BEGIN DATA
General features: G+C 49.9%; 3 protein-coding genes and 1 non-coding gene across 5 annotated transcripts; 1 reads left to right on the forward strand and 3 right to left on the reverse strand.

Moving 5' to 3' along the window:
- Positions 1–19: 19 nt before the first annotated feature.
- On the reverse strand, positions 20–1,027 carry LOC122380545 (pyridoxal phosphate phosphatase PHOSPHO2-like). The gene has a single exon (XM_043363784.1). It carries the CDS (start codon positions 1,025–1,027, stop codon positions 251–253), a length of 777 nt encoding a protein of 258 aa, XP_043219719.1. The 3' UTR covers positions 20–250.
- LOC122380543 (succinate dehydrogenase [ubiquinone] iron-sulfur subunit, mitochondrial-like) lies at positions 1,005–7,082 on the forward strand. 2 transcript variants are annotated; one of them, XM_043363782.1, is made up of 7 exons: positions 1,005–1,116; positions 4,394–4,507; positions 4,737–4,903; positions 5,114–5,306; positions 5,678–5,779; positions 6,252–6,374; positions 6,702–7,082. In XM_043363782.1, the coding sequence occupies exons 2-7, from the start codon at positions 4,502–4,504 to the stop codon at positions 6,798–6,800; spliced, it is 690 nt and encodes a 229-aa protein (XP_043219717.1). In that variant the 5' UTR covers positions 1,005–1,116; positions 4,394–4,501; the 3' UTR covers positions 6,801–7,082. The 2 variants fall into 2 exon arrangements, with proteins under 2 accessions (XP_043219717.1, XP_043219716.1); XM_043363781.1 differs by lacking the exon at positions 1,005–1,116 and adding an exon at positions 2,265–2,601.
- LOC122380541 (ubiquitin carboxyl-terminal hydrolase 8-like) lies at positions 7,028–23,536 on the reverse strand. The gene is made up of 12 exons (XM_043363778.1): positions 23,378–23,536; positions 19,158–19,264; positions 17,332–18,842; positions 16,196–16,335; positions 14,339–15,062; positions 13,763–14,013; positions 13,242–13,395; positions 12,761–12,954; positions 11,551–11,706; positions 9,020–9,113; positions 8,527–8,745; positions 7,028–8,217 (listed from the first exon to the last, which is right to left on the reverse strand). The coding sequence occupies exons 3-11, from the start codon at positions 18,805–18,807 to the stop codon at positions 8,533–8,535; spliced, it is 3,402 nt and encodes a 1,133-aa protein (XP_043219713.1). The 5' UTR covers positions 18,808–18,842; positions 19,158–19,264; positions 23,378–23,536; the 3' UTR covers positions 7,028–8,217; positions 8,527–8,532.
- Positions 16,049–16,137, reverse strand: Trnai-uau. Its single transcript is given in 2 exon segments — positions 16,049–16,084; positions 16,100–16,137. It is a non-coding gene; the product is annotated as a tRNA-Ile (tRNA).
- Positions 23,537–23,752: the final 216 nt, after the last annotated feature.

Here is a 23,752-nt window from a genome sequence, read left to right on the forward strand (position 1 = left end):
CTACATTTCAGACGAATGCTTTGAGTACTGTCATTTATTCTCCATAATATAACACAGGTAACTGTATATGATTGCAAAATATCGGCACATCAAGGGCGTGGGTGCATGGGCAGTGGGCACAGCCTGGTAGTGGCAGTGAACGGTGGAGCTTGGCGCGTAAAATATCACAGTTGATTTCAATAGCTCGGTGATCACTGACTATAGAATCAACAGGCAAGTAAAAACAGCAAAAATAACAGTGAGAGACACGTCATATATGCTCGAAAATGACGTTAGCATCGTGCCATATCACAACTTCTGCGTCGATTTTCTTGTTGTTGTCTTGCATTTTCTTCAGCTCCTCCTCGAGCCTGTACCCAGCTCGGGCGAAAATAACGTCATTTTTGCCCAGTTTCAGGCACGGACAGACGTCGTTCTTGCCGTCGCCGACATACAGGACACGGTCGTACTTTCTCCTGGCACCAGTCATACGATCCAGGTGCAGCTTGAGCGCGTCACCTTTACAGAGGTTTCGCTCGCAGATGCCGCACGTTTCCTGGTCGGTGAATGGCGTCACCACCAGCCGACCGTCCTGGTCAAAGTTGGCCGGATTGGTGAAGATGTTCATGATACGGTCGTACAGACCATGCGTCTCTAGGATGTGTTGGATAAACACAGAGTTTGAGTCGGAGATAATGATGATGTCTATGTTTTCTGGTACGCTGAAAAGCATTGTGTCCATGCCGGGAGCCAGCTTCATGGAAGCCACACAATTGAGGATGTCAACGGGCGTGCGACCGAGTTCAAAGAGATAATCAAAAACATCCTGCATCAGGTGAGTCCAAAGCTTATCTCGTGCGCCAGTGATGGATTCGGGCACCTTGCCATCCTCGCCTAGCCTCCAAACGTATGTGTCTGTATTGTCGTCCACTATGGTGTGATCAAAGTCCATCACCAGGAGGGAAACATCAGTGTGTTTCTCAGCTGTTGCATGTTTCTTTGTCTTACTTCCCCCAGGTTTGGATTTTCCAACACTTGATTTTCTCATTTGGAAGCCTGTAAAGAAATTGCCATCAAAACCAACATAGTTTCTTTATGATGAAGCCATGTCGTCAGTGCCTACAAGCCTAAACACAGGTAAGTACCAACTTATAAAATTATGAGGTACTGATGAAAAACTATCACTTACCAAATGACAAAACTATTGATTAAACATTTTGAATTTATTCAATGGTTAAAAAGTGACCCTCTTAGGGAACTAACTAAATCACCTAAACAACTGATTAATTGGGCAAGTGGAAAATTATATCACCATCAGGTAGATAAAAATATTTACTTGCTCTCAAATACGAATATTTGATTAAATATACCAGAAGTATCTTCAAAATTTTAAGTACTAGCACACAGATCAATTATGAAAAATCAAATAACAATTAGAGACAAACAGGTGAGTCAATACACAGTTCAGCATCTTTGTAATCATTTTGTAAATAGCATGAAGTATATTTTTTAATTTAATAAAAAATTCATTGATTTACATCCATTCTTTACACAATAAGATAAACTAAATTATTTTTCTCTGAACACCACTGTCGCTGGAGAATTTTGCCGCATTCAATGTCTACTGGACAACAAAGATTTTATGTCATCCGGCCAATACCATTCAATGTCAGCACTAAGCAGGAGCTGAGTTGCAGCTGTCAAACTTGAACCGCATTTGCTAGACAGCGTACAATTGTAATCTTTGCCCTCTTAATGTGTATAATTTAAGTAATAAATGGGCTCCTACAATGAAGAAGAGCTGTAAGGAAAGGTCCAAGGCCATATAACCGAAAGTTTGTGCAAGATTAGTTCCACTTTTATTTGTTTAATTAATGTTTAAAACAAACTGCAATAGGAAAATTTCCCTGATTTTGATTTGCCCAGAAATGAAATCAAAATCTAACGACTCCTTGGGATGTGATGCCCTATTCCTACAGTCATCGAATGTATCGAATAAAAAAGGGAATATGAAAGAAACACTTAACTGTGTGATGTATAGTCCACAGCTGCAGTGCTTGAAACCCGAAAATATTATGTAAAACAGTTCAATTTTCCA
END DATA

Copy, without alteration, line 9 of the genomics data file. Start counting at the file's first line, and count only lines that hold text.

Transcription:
Here is a 23,752-nt window from a genome sequence, read left to right on the forward strand (position 1 = left end):